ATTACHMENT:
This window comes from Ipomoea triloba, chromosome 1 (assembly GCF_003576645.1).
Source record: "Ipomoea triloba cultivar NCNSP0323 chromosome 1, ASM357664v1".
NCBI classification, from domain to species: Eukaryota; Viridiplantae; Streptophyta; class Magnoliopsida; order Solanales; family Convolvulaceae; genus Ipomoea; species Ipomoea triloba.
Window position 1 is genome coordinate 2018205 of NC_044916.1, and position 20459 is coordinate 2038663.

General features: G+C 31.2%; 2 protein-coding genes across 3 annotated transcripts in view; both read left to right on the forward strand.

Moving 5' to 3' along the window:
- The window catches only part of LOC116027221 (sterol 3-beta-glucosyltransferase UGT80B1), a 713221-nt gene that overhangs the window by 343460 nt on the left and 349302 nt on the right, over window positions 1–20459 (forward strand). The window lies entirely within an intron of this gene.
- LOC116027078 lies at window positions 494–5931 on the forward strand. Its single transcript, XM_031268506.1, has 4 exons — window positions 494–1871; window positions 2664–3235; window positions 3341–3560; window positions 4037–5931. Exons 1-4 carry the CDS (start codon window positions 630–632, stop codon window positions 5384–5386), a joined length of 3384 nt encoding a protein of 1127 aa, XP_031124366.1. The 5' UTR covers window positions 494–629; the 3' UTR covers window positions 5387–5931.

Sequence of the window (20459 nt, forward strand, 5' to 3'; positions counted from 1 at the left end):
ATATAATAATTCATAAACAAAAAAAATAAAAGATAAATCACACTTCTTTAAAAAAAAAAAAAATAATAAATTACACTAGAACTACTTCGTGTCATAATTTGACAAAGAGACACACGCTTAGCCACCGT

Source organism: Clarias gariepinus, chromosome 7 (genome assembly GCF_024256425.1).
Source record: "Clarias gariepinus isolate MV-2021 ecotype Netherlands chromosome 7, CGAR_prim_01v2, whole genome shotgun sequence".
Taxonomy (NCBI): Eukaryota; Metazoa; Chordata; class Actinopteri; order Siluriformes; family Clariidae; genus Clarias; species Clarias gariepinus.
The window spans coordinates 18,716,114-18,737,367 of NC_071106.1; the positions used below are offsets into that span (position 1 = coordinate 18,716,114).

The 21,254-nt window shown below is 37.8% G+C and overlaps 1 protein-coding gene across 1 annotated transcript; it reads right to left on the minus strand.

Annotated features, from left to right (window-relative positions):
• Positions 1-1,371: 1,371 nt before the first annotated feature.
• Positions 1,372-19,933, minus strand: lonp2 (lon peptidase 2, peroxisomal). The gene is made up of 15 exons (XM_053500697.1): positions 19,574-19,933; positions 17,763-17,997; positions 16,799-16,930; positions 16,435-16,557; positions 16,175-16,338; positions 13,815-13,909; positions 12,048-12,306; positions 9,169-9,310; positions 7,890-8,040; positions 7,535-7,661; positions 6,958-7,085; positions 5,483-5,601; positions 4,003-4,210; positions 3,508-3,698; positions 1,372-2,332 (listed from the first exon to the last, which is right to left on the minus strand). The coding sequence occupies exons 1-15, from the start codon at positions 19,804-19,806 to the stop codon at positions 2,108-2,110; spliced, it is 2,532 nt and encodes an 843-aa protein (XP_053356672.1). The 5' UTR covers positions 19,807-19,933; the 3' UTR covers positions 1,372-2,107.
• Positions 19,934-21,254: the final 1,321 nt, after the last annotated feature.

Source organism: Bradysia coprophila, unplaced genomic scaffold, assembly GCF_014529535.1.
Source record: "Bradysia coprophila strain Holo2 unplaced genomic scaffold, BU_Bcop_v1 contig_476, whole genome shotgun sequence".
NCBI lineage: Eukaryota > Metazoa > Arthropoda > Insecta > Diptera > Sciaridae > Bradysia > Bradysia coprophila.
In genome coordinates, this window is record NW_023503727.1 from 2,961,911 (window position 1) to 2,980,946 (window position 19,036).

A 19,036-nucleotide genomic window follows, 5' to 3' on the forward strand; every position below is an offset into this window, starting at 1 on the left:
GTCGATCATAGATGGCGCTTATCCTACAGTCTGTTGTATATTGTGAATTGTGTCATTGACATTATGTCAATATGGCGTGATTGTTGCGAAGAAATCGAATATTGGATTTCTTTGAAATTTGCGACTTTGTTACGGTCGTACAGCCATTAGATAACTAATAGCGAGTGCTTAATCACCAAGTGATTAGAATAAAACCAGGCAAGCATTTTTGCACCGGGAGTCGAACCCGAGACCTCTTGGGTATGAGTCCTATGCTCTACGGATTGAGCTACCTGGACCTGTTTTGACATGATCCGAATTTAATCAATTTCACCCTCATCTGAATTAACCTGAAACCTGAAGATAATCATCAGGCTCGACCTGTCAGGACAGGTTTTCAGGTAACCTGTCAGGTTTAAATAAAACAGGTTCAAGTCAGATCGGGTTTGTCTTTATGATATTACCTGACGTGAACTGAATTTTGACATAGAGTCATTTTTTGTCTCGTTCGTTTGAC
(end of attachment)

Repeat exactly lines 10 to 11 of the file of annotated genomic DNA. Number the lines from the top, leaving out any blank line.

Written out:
ATATAATAATTCATAAACAAAAAAAATAAAAGATAAATCACACTTCTTTAAAAAAAAAAAAAATAATAAATTACACTAGAACTACTTCGTGTCATAATTTGACAAAGAGACACACGCTTAGCCACCGT

Source organism: Clarias gariepinus, chromosome 7 (genome assembly GCF_024256425.1).